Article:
# AoC 2016 Day 9: Decompressinator

### Source: Explosives in Cyberspace

Part 1: A file is compressed by including compression markers of the form (#x#)... where the first number tells how many characters to copy and the second is how many times to copy them. So A(2x3)HA! becomes AHAHAHA!.

For part 1, we could likely just expand the actual strings. But I’m guessing part 2 is going to do something crazy recursive. So let’s just calculate the length directly.

re_compressed_block = re.compile(r'$$(?P<length>\d+)x(?P<count>\d+)$$')

def decompressed_length(content):
index = 0
output_length = 0

while True:
m = re_compressed_block.search(content, pos = index)
if m:
# Content before the current block
output_length += m.start() - index

# Expanded content
length = int(m.group('length'))
count = int(m.group('count'))

output_length += length * count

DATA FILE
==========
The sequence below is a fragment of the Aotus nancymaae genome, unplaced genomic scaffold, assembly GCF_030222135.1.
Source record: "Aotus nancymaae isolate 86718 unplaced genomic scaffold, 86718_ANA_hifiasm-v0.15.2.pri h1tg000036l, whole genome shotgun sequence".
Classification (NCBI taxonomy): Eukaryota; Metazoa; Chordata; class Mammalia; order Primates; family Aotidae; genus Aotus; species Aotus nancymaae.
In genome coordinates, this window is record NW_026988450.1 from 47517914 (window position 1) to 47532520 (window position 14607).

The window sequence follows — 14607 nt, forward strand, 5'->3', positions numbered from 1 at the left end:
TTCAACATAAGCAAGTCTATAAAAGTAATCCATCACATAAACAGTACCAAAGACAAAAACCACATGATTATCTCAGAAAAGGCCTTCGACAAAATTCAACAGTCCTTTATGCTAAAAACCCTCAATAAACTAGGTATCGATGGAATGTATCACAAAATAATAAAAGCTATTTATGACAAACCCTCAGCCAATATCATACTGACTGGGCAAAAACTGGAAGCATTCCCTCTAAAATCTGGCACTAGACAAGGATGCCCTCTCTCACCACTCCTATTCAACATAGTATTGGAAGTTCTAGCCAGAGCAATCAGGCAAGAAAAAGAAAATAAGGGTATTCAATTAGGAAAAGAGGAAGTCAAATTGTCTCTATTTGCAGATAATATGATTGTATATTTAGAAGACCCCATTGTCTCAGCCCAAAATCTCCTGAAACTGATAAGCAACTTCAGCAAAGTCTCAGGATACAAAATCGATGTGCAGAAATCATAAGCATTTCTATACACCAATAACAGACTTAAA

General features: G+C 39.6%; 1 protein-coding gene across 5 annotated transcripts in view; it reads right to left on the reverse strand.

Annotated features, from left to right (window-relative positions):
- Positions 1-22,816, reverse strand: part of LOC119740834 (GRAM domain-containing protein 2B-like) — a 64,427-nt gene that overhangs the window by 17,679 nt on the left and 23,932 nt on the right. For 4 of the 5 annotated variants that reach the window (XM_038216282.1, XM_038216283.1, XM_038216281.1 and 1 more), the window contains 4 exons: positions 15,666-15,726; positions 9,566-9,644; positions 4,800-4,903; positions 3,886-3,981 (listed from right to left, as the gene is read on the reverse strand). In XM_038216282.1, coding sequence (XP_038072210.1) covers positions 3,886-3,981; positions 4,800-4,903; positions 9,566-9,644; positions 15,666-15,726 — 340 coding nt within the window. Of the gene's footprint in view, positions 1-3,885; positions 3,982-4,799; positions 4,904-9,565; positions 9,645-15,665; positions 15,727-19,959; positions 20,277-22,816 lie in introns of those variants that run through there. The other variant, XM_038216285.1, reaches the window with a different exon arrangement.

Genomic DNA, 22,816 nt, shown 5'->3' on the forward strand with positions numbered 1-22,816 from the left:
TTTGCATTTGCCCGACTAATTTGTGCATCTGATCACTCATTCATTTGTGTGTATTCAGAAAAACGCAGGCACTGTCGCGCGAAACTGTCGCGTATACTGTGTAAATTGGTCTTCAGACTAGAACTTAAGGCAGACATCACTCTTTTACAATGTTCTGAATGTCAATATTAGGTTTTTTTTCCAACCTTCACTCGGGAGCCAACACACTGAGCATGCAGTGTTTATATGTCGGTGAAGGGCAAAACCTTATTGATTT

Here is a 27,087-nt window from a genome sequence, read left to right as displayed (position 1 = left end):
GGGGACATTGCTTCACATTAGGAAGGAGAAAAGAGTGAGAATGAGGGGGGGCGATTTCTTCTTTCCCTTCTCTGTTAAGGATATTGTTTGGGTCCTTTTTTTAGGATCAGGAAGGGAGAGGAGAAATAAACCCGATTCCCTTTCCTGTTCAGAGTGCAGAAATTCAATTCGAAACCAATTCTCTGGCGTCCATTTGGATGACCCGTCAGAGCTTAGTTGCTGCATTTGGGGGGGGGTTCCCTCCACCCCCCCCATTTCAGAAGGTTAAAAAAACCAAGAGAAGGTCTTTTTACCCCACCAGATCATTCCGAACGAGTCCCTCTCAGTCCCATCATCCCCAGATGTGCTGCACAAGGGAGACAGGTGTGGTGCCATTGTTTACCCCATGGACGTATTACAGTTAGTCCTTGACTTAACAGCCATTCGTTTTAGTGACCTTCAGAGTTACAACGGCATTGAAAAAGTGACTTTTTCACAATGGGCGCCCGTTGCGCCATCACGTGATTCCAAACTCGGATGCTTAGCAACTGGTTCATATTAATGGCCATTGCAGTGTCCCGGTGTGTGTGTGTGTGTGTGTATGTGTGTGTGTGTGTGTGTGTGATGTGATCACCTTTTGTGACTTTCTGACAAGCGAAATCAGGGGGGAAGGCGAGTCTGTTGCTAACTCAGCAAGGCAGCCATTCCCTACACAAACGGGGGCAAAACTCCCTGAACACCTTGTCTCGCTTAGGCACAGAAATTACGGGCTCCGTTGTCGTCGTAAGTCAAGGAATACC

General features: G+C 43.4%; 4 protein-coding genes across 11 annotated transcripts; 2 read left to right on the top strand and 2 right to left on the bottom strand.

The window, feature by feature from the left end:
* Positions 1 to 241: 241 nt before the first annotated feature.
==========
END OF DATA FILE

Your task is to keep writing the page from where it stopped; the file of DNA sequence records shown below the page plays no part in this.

# Skip past this block for the next iteration
index = m.end() + length
else:
break

output_length += len(content) - index

return output_length

if os.path.exists(args.input):
with open(args.input, 'r') as fin:
content = re.sub('\s+', '', fin.read())
else:
content = args.input

print('v1:', decompressed_length(content, 1))


Part 2: If a decompressed string contains a marker, decompress that as well. Repeat.

Called that.

re_compressed_block = re.compile(r'$$(?P<length>\d+)x(?P<count>\d+)$$')

def decompressed_length(content, version):
index = 0
output_length = 0

while True:
m = re_compressed_block.search(content, pos = index)
if m:
# Content before the current block
output_length += m.start() - index

# The current block, expand recursively for version 2
length = int(m.group('length'))
count = int(m.group('count'))

if version == 1:
output_length += length * count
elif version == 2:
block = content[m.end() : m.end() + length]
expanded_block_length = decompressed_length(block, version = 2)
output_length += expanded_block_length * count

# Skip past this block for the next iteration
index = m.end() + length
else:
break

output_length += len(content) - index

return output_length

print('v1:', decompressed_length(content, 1))
print('v2:', decompressed_length(content, 2))


My output for v2 was over 10 billion, so keeping that all in memory is unlikely to have ended well…